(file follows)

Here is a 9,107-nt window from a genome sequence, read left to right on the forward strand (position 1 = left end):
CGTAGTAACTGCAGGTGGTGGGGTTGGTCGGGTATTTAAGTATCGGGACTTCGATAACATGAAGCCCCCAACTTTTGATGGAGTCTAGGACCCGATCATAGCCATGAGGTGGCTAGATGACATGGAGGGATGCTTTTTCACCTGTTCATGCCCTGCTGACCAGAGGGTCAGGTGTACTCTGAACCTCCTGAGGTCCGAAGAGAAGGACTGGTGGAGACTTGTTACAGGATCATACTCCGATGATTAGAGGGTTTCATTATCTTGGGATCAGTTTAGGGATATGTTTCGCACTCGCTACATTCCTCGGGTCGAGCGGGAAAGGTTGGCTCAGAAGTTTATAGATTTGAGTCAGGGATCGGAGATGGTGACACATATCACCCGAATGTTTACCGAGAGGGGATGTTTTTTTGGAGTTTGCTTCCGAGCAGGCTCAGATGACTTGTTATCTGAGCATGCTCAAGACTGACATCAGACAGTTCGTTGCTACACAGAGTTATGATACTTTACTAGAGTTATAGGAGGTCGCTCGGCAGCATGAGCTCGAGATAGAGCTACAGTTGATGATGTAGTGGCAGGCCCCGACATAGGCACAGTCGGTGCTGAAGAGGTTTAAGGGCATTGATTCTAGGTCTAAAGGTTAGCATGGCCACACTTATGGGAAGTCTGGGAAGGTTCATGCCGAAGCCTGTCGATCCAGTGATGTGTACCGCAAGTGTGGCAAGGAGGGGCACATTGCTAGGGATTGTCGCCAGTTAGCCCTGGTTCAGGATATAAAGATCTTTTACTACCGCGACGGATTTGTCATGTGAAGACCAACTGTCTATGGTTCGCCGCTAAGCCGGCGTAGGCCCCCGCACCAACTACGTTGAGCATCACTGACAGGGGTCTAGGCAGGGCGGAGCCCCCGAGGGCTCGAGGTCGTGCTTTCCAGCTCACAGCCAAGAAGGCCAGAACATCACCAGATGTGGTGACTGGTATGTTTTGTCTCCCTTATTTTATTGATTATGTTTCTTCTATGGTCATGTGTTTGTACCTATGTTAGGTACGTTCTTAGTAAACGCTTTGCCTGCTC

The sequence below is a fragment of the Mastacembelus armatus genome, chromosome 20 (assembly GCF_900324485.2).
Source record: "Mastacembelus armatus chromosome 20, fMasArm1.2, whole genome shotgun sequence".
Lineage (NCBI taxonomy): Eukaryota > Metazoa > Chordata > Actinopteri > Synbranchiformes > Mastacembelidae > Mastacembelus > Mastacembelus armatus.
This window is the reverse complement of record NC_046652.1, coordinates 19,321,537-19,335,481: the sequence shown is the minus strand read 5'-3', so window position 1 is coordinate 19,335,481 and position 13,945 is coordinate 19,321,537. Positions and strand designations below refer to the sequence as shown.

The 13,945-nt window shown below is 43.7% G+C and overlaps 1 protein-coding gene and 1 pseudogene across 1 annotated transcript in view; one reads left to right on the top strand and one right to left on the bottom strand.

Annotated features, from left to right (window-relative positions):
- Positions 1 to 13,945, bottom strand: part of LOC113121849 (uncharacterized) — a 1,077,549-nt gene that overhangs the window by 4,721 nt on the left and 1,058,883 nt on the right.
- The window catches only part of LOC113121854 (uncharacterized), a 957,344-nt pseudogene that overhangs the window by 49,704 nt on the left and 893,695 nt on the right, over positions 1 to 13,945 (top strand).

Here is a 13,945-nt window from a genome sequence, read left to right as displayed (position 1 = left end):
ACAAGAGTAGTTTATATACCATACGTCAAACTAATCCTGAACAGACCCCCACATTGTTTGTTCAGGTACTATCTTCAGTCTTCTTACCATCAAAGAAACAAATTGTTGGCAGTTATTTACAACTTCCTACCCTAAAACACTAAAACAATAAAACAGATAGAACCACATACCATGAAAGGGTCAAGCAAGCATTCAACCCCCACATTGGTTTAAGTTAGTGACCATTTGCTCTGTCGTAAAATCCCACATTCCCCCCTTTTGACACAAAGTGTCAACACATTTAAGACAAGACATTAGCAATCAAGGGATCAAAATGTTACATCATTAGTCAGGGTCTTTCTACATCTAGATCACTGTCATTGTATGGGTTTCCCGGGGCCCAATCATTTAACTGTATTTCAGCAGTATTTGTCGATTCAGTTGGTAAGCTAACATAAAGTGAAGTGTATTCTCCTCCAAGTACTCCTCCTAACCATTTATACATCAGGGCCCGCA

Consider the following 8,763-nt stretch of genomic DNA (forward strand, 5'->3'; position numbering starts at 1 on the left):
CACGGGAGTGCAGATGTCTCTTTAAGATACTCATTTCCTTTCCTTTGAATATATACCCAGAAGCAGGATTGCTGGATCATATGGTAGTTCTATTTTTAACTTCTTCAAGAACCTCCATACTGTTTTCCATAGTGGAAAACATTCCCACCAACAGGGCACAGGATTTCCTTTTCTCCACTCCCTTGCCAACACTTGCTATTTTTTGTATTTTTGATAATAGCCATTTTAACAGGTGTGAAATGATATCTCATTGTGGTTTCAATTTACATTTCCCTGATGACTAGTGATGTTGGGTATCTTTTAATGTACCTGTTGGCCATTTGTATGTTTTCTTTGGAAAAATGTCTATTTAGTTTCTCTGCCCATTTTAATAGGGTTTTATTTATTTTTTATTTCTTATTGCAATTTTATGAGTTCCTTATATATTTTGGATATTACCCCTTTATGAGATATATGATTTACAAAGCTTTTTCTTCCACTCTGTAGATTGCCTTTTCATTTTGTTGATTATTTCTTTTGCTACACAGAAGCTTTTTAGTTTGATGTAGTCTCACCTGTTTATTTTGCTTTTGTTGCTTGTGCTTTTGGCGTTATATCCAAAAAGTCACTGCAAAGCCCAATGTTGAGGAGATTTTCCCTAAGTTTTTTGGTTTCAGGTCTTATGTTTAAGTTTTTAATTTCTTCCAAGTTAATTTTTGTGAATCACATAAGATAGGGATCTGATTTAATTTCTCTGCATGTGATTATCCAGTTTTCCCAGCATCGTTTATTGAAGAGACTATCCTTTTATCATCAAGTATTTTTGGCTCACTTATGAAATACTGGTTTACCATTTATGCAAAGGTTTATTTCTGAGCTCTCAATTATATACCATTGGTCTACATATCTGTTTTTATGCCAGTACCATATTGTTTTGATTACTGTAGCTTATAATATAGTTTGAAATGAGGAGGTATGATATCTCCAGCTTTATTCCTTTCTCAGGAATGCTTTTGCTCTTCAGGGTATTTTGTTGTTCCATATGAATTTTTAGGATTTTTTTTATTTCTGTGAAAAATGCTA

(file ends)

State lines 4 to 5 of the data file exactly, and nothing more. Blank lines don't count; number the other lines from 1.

Source record: "Mastacembelus armatus chromosome 20, fMasArm1.2, whole genome shotgun sequence".
Lineage (NCBI taxonomy): Eukaryota > Metazoa > Chordata > Actinopteri > Synbranchiformes > Mastacembelidae > Mastacembelus > Mastacembelus armatus.